Would this be a good solution?
Absolutely not: that circuit is doomed. Sooner or later the car will
generate a voltage spike that fries it.
But there's a simple protection circuit that will almost completely eliminate that risk.
Start with a diode (any old 1N4000-series will do) in serieds with the positive supply to protect against negative spikes. Follow that with a series resistor chosen to drop about 1-2V at the maximum expected current draw (i.e., if you're going to use about 200mA, use an 8-10 Ohm). Then add a Zener in the 20-30V range to ground. The resistor and Zener will absorb any big positive spikes.
If you replace the 7809 in your example circuit with a 7808, you'll have a nice clean 8V going into the Arduino while the car is stopped or the engine is running. However, while the engine is being cranked to start it, the car's voltage will sag quite a bit (8V is considered "acceptable" under those conditions), so the 7808 will drop out of regulation, and the Arduino will almost certainly reset itself.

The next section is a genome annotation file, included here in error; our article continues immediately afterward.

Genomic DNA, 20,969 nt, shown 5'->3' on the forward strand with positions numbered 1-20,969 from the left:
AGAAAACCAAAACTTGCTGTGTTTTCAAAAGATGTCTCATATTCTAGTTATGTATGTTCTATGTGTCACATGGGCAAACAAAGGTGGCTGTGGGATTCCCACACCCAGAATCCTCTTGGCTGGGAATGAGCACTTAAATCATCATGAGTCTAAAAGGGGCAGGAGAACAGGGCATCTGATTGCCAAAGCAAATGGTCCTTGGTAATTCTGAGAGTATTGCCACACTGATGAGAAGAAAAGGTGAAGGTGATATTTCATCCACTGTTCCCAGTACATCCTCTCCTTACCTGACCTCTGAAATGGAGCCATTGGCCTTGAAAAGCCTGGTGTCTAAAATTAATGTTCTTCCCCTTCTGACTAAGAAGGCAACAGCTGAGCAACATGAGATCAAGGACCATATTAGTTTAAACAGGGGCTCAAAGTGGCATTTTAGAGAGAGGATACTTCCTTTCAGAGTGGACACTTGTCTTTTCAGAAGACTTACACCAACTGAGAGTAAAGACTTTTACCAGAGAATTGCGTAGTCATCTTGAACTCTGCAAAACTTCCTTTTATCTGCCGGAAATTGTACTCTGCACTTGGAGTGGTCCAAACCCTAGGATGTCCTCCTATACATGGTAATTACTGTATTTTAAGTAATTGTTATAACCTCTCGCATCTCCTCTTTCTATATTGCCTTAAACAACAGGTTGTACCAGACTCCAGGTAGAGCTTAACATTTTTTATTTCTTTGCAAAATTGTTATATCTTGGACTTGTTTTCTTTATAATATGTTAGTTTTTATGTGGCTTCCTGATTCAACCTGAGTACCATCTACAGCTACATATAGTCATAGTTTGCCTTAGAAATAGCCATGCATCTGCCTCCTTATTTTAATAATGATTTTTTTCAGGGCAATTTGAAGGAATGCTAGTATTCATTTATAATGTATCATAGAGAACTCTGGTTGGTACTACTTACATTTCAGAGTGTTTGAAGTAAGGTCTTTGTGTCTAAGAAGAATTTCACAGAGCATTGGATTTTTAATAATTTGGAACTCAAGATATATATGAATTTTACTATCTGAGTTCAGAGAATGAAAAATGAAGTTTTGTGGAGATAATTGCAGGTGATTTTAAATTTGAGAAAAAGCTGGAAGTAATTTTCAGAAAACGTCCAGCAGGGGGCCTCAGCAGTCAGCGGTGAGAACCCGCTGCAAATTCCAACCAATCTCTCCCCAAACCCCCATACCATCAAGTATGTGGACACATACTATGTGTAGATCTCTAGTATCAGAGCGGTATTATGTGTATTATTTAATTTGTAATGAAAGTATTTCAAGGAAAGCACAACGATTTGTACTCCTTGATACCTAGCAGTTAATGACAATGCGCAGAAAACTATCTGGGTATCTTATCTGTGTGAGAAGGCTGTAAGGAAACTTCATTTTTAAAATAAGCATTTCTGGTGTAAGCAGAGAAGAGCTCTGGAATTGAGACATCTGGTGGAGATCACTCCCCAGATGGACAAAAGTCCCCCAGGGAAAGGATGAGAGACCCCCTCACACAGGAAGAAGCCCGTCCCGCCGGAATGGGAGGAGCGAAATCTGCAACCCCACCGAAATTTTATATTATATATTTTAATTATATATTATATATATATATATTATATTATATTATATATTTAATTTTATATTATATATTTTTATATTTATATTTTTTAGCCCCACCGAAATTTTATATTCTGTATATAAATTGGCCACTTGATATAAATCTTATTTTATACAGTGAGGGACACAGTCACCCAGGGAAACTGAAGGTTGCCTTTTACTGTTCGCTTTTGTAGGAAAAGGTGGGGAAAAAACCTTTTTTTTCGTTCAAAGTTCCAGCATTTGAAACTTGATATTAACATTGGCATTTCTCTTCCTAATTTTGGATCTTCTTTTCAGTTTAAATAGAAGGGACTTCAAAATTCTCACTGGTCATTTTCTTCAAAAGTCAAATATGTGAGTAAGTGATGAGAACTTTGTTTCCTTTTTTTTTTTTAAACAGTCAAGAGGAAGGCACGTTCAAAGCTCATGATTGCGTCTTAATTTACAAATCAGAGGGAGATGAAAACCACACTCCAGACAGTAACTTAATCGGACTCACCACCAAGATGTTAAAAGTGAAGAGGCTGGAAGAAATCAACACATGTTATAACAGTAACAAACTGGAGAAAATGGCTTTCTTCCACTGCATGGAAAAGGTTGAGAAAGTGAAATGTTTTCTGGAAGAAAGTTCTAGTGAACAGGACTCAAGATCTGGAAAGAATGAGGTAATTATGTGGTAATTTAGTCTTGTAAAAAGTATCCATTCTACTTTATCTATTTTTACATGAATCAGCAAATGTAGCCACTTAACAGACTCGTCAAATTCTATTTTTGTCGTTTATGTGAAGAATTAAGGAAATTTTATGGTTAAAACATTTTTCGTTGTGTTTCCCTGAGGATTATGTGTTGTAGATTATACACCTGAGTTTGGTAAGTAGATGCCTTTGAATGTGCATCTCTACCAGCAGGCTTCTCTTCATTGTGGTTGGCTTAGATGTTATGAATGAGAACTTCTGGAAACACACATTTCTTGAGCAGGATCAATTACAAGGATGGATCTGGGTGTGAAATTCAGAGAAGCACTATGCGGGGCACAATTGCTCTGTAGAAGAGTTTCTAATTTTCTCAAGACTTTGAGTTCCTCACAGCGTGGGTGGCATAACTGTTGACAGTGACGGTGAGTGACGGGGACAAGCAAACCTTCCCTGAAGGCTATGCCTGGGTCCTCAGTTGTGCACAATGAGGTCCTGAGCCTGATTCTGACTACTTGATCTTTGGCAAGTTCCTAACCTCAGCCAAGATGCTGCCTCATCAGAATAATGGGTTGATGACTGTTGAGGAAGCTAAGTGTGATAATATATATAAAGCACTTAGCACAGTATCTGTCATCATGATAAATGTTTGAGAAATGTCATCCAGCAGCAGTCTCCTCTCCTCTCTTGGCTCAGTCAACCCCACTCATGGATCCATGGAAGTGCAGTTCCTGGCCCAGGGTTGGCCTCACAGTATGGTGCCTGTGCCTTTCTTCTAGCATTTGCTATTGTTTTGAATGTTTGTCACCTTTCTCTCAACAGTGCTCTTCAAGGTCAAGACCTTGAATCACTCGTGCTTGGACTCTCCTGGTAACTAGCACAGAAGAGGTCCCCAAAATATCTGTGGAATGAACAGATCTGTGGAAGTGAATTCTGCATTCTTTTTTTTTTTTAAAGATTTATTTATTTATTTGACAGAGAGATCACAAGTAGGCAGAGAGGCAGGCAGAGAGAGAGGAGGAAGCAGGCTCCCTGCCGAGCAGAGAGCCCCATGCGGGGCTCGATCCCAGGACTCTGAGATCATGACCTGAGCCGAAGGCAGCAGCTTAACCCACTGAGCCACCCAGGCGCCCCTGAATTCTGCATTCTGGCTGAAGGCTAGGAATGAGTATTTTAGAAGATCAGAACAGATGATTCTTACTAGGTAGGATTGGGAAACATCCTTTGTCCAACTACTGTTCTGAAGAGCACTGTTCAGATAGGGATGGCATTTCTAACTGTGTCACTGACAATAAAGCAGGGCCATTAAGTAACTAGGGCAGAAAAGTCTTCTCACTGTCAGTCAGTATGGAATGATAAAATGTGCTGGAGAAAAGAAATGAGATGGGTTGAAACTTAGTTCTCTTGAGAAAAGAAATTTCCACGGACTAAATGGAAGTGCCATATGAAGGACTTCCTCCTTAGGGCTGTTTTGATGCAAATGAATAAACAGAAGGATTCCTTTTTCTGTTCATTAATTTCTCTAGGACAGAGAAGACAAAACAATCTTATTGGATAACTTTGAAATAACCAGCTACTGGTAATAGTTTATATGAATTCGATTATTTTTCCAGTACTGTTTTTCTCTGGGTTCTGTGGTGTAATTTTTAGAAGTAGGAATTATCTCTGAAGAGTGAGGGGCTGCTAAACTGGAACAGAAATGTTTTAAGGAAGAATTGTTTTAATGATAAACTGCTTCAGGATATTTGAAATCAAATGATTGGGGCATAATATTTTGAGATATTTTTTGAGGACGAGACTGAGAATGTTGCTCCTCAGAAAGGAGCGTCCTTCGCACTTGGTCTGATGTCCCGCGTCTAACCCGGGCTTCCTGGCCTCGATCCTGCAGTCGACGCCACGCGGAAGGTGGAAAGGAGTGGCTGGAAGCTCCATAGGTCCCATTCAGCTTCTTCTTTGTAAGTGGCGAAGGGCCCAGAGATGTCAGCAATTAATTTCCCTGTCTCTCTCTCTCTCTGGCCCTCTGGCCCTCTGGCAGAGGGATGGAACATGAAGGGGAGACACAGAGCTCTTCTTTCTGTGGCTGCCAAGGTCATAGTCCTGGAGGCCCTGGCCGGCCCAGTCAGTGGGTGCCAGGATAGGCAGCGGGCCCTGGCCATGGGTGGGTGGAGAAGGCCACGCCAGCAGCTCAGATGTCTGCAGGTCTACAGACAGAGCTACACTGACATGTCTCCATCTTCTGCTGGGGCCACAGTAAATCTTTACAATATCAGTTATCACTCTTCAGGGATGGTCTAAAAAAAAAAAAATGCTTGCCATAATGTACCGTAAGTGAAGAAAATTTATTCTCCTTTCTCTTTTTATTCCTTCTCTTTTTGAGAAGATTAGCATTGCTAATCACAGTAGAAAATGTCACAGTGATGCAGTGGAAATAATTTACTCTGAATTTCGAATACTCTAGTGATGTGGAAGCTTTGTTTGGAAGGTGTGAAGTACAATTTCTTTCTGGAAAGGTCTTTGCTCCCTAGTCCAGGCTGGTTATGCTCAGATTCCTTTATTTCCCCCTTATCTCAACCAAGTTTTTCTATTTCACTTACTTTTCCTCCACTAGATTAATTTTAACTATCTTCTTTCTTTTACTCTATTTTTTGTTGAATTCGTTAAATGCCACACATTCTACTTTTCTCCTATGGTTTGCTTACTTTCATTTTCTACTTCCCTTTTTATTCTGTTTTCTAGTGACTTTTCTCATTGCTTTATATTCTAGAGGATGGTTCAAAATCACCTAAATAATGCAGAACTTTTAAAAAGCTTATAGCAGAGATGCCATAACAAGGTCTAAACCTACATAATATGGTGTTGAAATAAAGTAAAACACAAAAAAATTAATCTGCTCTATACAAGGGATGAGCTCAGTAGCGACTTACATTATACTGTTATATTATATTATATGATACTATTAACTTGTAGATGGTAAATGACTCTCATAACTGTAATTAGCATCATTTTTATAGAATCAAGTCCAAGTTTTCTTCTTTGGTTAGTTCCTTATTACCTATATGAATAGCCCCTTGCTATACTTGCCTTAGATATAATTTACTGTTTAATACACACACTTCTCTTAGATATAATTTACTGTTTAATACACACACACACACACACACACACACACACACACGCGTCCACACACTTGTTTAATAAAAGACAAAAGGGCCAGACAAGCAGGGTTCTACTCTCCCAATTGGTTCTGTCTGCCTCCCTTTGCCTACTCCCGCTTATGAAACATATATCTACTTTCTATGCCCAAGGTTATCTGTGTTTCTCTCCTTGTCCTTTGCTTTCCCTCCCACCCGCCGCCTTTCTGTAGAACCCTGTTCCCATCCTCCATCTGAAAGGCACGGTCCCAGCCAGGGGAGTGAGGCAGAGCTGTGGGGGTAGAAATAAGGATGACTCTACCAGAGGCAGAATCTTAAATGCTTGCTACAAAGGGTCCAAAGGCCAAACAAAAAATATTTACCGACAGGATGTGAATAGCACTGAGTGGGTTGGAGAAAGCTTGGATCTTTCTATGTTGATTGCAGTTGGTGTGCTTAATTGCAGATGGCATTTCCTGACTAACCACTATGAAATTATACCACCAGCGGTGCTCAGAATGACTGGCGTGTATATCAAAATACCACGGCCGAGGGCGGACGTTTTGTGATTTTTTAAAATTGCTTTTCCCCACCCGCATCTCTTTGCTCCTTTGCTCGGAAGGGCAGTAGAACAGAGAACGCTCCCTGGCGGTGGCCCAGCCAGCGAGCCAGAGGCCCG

If you're not hooking up much to the Arduino, and it's not using much power, you can eliminate the 7808. If you are, it's probably better to keep it, so you're dissipating more of the waste heat from linear regulation off the board.